Alexandra Boulat

Prayer at the Women's Theological School of Mashad.

Women's day at Mazar-e-Sharif Hazrat Ali Shrine.

At Tehran bus station, Afghan refugees and immigrants writing their names on a tent set up for people returning to Afghanistan.

Athena, a 20 year old transsexual in Iran.

Pakistani women pray during an anti-American demonstration in Quetta.

Pakistani heroin addicts under a bridge in Quetta.

Documentary refers to the process of documentation. It is supposed to be the truth, “factually accurate and contain no fictional elements” (Random House 2011). Factual accuracy is only one part of documentation. There must be some pertinent information to be documented, otherwise, there is no point in documenting it at all. Thus, documentary photography refers to documenting something historically or socially important in such a way as to be truthful, accurate, and as objective as possible (Wikipedia). The photos are usually candid and contain people. They can depict important historical events, such as protests and rallies. However, documentary photography can be used to document social phenomenon such as poverty, sexuality, religion, or the lives of women and other people who live on the fringe of society.

Alexandra Boulat used photography to document conflict. In the latter part of her life, Boulat focused on the conflicts and people of the Middle East. Women figure prominently in her work. Her women are strong and independent. She has an entire collection dedicated to the women of Gaza on the front lines. These are photos of the families of women who became suicide bombers in Gaza, women who stood in defiance of Israeli tanks, and other women affected by the violence in Gaza. The women who defied Israeli tanks to free Palestinian fighters stand in a room with patches missing in the wall, their faces are strong, with their gazes staring directly out of the photo. Two of the women who marched in defiance were killed when the Israeli army opened fire as they entered the town. Boulat is also able to successfully capture the community within Middle Eastern women. Women sit together, laughing with one another in more than one photo.

However, many of the women in Boulat’s photographs from the Middle East appear strong and independent, she also portrays how isolated women in the Middle East are from men. There is a photo of women in prayer at the Women’s Theological School of Mashad, all wearing full niqab or burkas as a man leads prayer. I, however, am quite wary of this photo. I find it incredibly unusual from my studies of Islam that a man would be leading prayer for a group of women, even more so at a school for women. Most often, the most knowledgeable or pious woman in the group would be chosen to lead prayer. The whole point in doing this is so that women can be comfortable around one another, and are able to remove their niqab, burka or hijab.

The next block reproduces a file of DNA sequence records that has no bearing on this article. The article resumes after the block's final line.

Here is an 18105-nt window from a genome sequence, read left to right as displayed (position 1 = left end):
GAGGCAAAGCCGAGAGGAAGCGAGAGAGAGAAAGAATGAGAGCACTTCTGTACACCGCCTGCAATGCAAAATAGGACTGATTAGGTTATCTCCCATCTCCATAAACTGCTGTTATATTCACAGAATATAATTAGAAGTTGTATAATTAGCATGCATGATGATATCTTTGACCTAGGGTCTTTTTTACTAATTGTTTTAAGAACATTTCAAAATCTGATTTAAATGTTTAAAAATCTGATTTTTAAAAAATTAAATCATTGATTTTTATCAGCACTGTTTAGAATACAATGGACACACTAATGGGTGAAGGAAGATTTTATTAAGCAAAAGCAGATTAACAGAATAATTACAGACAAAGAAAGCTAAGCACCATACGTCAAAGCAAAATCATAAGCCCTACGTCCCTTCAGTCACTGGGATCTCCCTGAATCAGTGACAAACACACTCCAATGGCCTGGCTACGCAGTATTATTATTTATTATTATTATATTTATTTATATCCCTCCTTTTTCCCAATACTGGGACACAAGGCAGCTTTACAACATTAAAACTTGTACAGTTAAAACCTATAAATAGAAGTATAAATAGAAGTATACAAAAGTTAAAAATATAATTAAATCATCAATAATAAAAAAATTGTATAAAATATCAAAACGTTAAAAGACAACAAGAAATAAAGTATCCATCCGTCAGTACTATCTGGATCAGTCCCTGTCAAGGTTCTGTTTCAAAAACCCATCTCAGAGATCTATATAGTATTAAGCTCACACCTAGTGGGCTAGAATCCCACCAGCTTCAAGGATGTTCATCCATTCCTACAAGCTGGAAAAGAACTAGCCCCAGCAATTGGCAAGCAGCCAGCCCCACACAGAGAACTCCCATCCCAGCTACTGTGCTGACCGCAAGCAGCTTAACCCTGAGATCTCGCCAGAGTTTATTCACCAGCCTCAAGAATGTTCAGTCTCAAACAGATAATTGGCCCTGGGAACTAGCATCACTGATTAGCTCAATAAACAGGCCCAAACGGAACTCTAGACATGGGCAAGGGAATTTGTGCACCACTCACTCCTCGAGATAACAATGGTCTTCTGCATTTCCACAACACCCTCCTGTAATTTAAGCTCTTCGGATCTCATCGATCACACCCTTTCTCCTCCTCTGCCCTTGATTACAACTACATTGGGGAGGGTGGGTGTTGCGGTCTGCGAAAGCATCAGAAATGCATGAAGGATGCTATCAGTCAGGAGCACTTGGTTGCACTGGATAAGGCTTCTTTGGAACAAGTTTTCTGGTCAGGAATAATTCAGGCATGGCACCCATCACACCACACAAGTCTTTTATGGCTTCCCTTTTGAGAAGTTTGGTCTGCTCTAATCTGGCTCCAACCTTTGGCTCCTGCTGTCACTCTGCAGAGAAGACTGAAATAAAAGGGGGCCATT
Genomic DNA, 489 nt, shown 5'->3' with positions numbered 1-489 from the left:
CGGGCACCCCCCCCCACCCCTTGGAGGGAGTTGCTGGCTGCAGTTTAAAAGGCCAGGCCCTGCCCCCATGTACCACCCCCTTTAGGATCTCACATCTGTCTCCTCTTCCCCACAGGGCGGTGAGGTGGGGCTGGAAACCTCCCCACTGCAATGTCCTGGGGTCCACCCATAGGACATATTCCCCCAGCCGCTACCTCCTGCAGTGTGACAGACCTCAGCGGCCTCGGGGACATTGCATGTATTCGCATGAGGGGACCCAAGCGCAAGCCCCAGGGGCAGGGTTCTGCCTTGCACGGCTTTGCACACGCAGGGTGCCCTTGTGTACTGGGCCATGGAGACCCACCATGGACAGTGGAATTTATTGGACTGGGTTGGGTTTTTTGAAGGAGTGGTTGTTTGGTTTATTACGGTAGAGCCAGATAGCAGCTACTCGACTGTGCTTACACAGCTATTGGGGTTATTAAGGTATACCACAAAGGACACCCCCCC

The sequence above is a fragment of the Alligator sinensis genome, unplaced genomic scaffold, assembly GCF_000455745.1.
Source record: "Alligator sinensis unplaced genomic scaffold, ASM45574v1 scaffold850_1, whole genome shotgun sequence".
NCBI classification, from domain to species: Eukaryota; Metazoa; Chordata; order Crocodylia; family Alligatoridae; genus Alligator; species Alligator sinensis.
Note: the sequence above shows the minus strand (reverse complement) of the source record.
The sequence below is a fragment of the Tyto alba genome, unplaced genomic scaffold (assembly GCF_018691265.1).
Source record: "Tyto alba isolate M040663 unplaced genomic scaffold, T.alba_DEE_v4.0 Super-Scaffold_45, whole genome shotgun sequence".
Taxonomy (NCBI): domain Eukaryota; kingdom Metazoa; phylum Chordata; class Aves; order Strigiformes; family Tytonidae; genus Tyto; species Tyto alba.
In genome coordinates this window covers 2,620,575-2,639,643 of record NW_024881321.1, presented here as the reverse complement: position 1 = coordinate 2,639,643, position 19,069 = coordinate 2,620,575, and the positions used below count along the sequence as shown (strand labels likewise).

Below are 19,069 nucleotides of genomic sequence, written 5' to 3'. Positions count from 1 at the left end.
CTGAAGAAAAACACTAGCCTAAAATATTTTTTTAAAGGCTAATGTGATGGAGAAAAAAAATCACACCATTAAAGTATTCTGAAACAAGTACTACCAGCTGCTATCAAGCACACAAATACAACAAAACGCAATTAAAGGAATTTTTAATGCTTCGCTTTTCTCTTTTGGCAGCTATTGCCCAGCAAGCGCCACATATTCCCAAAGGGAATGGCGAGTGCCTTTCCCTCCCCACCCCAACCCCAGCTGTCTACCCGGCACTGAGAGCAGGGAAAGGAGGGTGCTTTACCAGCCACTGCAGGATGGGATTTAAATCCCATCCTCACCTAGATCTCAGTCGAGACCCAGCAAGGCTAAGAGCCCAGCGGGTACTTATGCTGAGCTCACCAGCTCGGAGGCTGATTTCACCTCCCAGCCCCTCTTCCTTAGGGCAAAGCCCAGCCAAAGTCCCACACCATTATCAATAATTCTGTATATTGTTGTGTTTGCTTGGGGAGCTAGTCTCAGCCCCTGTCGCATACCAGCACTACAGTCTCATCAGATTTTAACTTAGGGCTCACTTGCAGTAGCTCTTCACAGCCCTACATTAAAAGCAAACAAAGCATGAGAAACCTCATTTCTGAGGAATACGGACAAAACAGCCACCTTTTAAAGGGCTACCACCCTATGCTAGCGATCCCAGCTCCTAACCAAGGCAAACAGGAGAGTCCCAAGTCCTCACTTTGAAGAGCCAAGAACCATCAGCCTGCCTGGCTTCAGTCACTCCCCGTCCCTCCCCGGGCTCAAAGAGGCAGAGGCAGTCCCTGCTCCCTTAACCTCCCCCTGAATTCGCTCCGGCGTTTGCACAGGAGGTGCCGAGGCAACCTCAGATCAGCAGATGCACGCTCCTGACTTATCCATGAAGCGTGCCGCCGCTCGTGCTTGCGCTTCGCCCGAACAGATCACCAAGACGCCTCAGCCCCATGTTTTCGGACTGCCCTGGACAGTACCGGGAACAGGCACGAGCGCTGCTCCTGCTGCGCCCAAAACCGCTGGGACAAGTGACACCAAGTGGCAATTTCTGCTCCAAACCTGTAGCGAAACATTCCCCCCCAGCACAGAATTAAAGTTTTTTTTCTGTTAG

While women may constitute a large portion of the “fringe” population in the Middle East, Boulat does not neglect other fringe populations in what are largely conservative societies. Boulat photographed transsexuals in Iran, an incredibly religious and conservative theocracy. Her portrait of Athena, a transgendered woman, is honest. She sits in the centre, staring out at you. Her expression is strong and confident, yet, you cannot help but read some sadness into her expression. It’s honest and profound. Boulat also has many photos of Afghan refugees who fled to Iran and Pakistan during the Taliban regime. One image that is particularly striking is two Afghan women writing on the walls of a tent while they wait for a bus to return to Afghanistan. On the wall is written “I hate you Iran.”

Alexandra Boulat worked by embedding herself with the people she was photographing, allowing her subjects to get comfortable with her and get photos that she may otherwise not have gotten. As a woman, she was allowed access to Middle Eastern Muslim women that a male photographer would not have gotten. As a woman, Boulat would be allowed to enter the women-only areas of the mosque, as well as enter the homes of women. However, she would also be denied access to other parts of Middle Eastern society, because she was a woman. This may also be why her photos from the Middle East focus so strongly on women, because she would be denied access to men.

Boulat is able to capture the essence of her subjects. Her ability to capture emotion is profound as she photographs her subjects in their natural environment. Her portraits are honest. It is difficult to discern how objective anything really is. I feel as though Boulat is not altering her images or the situations in which she is present. However, I’m unsure about why she chooses to shoot what she shoots. As a westerner in another society, she may be showing us what it is we want to see.

Regardless, I really enjoy Boulat’s work. I like how she seems to be uninvolved in the lives of her subjects. She’s a fly on the wall, and this is my favourite type of photography. I got into photography with the intention of getting involved in photojournalism. I love being able to capture people in their natural environments, without them noticing me. I love being a fly on the wall. That’s when you get people to really reveal who they are in a photograph, when they don’t know they’re being photographed. This is my favourite way to work, and the way I hope to be able to work in the future.

If I were going to do my own documentary project, I would be interested in documenting people with anxiety disorders, as well as all the different ways people cope with the stress of every day life. I find all of the little things that people do to cope with things incredibly interesting, from daily rituals to self-destructive behaviour like alcoholism, drug addiction and obsessive compulsive behaviours.

VII Agency

Alexandra Boulat, Biography

Alexandra Boulat, Obituary


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